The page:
An excerpt from the book Love, Peace, and Soul: Behind the Scenes of America’s Favorite Dance Show Soul Train

"A Beat Like This Might Tempt Me"

by Ericka Blount Danois


Soul Train book

Excerpted with permission from Love, Peace, and Soul: Behind the Scenes of America’s Favorite Dance Show Soul Train (Backbeat Books).


This is not Michael Jackson, and this is not “Thriller”!
—from “King of Rock,” by Run-D.M.C.

By 1979, the music industry was changing fast, and Soul Train and Don Cornelius were struggling to keep up. On July 12, 1979, Comiskey Park became the receptacle for rock and roll fans’ revulsion, as the end of the disco era was inaugurated with mass burnings of disco albums in the park; the event became popularly characterized as “the night disco died.” Led by shock jock Steve Dahl, tens of thousands of disco records were blown up on the field between games of the doubleheader. Part of the backlash against disco stemmed from the presumption of gay culture associated with the music, but also grew from what some thought about the music itself—too mechanical and simplistic.

Black pop, led by superstars Michael Jackson and Whitney Houston, exploded—and Houston and Jackson, both now on mainstream labels, became the forbearers of crossover success. Prince and Madonna were showcasing a new sexual freedom. A new blue-eyed soul invasion led by artists like Boy George and Hall and Oates were giving a new face to race-based soul sounds. The conglomeration of radio companies led to the segregation of radio and the new radio format became Top 40.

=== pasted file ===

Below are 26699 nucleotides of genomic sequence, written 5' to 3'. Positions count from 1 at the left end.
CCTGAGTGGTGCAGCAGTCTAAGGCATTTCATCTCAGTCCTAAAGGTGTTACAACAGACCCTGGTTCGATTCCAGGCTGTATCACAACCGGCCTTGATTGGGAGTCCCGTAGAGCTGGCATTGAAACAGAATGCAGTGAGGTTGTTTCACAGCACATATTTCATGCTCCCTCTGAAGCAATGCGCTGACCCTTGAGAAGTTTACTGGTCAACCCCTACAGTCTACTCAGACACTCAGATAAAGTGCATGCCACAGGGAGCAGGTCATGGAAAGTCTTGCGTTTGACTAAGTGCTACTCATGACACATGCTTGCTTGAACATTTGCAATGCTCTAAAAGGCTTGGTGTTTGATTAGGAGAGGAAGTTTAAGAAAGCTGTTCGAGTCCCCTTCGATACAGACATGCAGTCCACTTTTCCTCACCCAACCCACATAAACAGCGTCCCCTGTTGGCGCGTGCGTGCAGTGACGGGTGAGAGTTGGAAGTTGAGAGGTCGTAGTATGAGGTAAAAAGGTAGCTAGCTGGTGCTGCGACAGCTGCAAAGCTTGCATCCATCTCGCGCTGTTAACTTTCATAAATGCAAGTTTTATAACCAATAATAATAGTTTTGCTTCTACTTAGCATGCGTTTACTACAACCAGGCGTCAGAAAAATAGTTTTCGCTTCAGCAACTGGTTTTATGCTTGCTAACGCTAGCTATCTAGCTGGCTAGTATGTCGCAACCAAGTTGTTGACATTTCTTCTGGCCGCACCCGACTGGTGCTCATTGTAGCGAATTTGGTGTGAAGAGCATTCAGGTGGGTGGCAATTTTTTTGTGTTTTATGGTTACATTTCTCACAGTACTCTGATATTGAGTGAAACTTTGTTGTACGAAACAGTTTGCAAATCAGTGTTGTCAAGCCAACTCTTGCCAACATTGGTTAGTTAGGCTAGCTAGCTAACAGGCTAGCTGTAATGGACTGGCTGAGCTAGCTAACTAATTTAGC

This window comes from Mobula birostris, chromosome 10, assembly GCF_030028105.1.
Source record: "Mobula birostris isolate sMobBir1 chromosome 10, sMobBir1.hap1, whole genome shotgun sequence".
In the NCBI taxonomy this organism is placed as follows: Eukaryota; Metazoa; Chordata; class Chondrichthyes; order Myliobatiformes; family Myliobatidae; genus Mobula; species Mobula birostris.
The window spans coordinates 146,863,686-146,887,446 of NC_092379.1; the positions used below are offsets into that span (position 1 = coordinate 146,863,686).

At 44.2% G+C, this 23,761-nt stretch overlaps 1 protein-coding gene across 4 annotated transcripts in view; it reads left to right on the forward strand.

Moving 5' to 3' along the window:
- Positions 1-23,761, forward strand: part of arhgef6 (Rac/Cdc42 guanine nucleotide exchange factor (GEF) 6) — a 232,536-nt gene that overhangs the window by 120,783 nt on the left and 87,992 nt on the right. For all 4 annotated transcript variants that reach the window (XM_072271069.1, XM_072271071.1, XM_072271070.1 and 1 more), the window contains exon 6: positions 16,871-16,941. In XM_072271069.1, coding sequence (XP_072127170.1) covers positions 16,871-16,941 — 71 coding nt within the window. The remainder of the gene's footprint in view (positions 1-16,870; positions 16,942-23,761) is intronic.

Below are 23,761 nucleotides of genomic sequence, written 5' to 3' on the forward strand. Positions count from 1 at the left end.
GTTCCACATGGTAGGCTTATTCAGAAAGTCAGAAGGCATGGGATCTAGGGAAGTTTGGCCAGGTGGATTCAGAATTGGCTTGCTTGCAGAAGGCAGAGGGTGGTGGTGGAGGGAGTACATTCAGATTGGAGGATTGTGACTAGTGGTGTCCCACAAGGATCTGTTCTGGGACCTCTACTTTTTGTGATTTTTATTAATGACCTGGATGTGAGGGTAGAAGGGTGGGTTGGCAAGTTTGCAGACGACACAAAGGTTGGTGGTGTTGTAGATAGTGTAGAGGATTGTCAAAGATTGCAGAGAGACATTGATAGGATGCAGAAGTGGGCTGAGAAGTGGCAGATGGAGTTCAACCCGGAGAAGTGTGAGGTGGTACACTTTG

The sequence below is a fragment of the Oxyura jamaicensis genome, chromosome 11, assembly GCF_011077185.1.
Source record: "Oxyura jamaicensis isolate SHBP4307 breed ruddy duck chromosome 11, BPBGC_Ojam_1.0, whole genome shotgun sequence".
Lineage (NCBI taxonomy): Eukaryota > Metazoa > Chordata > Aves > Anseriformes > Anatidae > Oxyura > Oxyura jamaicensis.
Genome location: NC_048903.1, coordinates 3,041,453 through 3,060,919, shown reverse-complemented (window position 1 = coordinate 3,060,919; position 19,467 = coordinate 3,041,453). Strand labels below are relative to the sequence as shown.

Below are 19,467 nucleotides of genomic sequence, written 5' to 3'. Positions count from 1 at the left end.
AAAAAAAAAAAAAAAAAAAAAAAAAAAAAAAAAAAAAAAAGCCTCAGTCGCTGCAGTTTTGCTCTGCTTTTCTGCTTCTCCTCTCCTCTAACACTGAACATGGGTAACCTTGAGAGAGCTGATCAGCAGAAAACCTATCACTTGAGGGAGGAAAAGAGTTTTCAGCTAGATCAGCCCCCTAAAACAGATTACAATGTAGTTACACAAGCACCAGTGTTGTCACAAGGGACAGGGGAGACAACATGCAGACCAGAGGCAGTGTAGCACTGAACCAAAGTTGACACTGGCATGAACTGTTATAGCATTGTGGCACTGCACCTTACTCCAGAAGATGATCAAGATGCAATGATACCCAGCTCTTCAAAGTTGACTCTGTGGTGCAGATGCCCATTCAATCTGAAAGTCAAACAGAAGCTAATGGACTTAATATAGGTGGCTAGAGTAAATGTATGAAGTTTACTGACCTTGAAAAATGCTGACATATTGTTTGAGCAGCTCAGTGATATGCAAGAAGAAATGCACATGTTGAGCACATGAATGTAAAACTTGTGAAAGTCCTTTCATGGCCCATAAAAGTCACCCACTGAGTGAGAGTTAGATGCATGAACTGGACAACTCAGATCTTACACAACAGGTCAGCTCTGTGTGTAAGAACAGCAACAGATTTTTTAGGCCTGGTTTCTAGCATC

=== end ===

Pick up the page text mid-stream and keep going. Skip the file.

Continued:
In the next year, President Ronald Reagan would ride in like the grim reaper and cut federally funded programs for the poor, dismantle tax incentives for investing in the arts, and fire air traffic control strikers, which helped to weaken the power of unions. With a commitment to big business over social programs, government expected individuals to pull themselves up and out. The less the government aided people through welfare strategies to provide food and housing, the more likely the poor were to become dependent was the philosophy. The income gap between rich and poor widened, budget deficits increased, and a recession was inevitable. The black poor became more isolated. By 1982, the unemployment rate among black men had soared to twice the level among whites, passing 21 percent in 1983. Amidst the misery, in the poorest neighborhoods of New York City, a musical cultural renaissance was happening. Dubbed “hip-hop” it impressed with colorful graffiti, captivated with “b-boying,” and had people dancing to a new creative style of deejaying, where “turntablists” reconfigured breakbeats so the rhythms were continuous. The last element, rapping, happened largely over gritty funk and soul samples from disco, R&B, and soul icons like James Brown. Though hip-hop was the antithesis of disco—disco music was sampled without irony.

It wouldn’t be long before someone thought to package it for a national television audience.

A young, mixed-race ex–Wall Street junior investment banker, a New York kid named Michael Holman, had been a fan of Soul Train, Hullabaloo, and Shindig! as much for the music as the dancing and fashion culture.

In a Soul Train format, Holman created a pilot for a hip-hop dance show and called it Graffiti Rock. The show took a much more heavy-handed, didactic approach than Cornelius’s “live and let live” approach to showcasing culture. But it was the only approach Holman could use to explain this new curiosity to the mainstream.